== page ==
Allium sativum, commonly known as garlic, is a species in the onion family Alliaceae. Its close relatives include the onion, shallot, leek, and chive. Garlic has been used throughout recorded history for both culinary and medicinal purposes. It has a characteristic pungent, spicy flavor that mellows and sweetens considerably with cooking. A bulb of garlic, the most commonly used part of the plant, is divided into numerous fleshy sections called cloves. Single clove garlic (also called Pearl garlic or Solo garlic) also exists—it originates in the Yunnan province of China. The cloves are used as seed, for consumption (raw or cooked), and for medicinal purposes. The leaves, stems (scape), and flowers (bulbils) on the head (spathe) are also edible and are most often consumed while immature and still tender. The papery, protective layers of "skin" over various parts of the plant and the roots attached to the bulb are the only parts not considered palatable.
The ancestry of cultivated garlic, according to Zohary and Hopf, is not definitely established: "A difficulty in the identification of its wild progenitor is the sterility of the cultivars."
Allium sativum grows in the wild in areas where it has become naturalised; it probably descended from the species Allium longicuspis, which grows wild in southwestern Asia. The "wild garlic", "crow garlic", and "field garlic" of Britain are the species Allium ursinum, Allium vineale, and Allium oleraceum, respectively. In North America, Allium vineale (known as "wild garlic" or "crow garlic") and Allium canadense, known as "meadow garlic" or "wild garlic" and "wild onion", are common weeds in fields. One of the best-known "garlics", the so-called elephant garlic, is actually a wild leek (Allium ampeloprasum). It is called "Sudu Lunu" in Sinhalese, Lehsun in Urdu and Hindi, Velli ullipaaya in Telugu and Vellai poondu in Tamil.
Garlic is widely used around the world for its pungent flavor as a seasoning or condiment. It is a fundamental component in many or most dishes of various regions, including eastern Asia, south Asia, Southeast Asia, the Middle East, northern Africa, southern Europe, and parts of South and Central America. The flavour varies in intensity and aroma with the different cooking methods. It is often paired with onion, tomato, or ginger. The parchment-like skin is much like the skin of an onion and is typically removed before using in raw or cooked form. An alternative is to cut the top off the bulb, coat the cloves by dribbling olive oil (or other oil-based seasoning) over them, and roast them in an oven. The garlic softens and can be extracted from the cloves by squeezing the (root) end of the bulb, or individually by squeezing one end of the clove. In Japan and Korea, heads of garlic are fermented at high temperature; the resulting product, called black garlic, is sweet and syrupy, and is now being sold in the United States also.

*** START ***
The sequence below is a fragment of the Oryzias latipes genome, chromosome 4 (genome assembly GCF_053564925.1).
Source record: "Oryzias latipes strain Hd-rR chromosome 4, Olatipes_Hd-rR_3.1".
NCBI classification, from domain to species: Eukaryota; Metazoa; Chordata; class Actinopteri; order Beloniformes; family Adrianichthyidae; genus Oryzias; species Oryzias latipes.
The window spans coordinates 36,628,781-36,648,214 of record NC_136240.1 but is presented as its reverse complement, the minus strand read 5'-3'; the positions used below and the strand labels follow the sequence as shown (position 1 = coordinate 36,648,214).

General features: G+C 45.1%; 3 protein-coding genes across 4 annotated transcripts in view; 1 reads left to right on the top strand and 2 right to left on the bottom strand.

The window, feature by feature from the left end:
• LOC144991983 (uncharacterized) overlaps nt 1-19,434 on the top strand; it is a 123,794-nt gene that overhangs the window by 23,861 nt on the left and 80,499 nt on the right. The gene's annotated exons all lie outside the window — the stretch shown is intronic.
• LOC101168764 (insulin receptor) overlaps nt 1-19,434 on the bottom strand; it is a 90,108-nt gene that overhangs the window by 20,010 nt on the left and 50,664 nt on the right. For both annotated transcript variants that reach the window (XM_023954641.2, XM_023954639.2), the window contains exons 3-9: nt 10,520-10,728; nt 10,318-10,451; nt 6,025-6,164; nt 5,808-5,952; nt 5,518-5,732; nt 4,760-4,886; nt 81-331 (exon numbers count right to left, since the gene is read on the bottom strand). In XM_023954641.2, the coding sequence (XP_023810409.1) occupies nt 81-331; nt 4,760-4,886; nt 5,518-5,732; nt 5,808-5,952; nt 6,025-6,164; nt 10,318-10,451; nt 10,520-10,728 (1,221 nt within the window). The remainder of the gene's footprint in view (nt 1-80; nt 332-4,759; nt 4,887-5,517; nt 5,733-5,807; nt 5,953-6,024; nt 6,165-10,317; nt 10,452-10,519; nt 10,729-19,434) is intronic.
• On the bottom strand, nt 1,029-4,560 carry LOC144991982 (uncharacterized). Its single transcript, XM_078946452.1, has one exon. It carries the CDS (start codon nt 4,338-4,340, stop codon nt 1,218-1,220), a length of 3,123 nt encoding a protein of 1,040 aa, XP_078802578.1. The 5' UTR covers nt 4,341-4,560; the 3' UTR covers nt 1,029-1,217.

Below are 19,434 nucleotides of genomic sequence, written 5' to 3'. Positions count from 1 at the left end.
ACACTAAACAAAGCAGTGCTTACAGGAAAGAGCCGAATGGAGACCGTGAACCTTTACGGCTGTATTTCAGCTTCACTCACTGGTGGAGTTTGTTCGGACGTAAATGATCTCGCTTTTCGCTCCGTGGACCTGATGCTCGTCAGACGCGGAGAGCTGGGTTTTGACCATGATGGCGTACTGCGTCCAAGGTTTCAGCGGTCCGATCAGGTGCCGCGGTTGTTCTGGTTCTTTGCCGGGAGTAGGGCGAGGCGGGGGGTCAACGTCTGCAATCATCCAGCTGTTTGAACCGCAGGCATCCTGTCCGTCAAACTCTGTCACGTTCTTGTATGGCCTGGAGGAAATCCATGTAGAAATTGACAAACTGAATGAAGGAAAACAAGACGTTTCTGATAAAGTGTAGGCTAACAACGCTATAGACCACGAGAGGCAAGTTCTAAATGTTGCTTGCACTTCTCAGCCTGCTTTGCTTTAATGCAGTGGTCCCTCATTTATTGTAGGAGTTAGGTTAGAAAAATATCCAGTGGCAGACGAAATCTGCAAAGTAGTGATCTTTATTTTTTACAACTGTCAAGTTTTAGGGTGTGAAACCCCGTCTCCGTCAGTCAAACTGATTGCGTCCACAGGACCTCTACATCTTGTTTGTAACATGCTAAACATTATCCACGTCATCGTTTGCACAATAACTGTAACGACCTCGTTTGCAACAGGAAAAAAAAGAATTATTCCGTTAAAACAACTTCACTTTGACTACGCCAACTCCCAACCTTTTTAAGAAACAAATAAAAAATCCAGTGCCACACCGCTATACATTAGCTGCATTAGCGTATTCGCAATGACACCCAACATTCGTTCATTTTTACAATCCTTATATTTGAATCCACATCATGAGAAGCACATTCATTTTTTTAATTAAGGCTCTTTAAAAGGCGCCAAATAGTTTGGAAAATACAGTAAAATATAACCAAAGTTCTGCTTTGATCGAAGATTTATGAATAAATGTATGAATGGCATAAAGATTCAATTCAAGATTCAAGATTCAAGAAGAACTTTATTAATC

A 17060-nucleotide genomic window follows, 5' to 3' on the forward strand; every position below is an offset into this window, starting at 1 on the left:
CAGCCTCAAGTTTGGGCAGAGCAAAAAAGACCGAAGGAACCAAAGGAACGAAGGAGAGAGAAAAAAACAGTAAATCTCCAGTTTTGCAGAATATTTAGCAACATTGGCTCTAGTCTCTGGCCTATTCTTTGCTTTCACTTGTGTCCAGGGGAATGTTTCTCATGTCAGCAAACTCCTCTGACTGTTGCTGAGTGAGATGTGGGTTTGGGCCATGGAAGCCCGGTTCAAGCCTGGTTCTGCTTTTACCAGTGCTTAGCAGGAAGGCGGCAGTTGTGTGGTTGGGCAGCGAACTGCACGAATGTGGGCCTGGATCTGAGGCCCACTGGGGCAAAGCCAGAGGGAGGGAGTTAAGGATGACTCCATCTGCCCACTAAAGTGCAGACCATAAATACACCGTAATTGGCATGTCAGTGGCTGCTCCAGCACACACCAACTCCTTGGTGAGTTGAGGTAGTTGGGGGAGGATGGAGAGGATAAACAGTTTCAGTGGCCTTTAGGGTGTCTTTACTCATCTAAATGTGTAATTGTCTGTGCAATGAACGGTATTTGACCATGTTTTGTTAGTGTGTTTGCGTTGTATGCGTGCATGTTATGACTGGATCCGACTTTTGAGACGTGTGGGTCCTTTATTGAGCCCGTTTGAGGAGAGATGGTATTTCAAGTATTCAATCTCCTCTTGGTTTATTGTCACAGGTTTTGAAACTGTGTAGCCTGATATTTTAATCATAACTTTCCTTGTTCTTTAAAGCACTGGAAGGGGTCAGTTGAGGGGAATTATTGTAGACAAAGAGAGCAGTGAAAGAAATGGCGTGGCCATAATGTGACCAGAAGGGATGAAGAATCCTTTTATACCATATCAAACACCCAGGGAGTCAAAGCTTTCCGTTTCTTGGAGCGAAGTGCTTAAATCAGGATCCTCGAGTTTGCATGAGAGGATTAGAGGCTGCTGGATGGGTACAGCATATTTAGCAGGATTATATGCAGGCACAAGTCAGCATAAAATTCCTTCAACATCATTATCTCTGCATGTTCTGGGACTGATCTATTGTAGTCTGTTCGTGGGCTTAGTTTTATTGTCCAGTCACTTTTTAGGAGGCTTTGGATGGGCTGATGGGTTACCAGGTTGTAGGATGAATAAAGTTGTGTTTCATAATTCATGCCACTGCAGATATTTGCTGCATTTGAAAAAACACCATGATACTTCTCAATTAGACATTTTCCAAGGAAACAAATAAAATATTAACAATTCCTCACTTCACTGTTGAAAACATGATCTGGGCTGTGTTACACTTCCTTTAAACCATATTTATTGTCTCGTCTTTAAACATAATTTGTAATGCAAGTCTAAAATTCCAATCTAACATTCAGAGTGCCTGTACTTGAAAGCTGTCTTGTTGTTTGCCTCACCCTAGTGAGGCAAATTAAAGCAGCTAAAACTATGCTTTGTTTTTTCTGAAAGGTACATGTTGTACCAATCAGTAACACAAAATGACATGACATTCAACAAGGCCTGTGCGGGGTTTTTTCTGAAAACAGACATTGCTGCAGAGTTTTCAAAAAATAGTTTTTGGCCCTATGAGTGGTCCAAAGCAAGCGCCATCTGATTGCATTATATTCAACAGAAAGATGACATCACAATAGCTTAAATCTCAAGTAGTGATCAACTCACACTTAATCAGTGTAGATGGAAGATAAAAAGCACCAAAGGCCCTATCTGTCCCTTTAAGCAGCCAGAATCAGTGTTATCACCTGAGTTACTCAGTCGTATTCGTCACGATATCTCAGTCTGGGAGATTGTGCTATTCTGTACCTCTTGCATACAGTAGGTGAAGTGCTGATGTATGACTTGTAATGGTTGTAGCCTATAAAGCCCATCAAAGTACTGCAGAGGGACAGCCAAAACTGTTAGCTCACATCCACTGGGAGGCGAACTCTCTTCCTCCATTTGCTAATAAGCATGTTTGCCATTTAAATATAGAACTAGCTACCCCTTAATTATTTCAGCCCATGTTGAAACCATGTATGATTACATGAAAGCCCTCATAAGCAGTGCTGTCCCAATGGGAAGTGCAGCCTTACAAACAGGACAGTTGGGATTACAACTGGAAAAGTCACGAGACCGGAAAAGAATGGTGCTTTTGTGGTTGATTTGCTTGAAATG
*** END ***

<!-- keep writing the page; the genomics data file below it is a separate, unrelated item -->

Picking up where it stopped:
Garlic may be applied to breads to create a variety of classic cuisines such as garlic bread, garlic toast, bruschetta, crostini and canapé.
Oils are often flavored with garlic cloves. These infused oils are used to season all categories of vegetables, meats, breads and pasta.
In some cuisine, the young bulbs are pickled for 3–6 weeks in a mixture of sugar, salt, and spices. In eastern Europe, the shoots are pickled and eaten as an appetizer.
Immature scapes are tender and edible. They are also known as "garlic spears", "stems", or "tops". Scapes generally have a milder taste than cloves. They are often used in stir frying or prepared like asparagus. Garlic leaves are a popular vegetable in many parts of Asia. The leaves are cut, cleaned, and then stir-fried with eggs, meat, or vegetables.
Mixing garlic with eggs and olive oil produces aioli. Garlic, oil, and a chunky base produce skordalia. Blending garlic, almond, oil, and soaked bread produces ajoblanco.
Garlic powder has a different taste than fresh garlic. If used as a substitute for fresh garlic, 1/4 teaspoon of garlic powder is equivalent to one clove of garlic.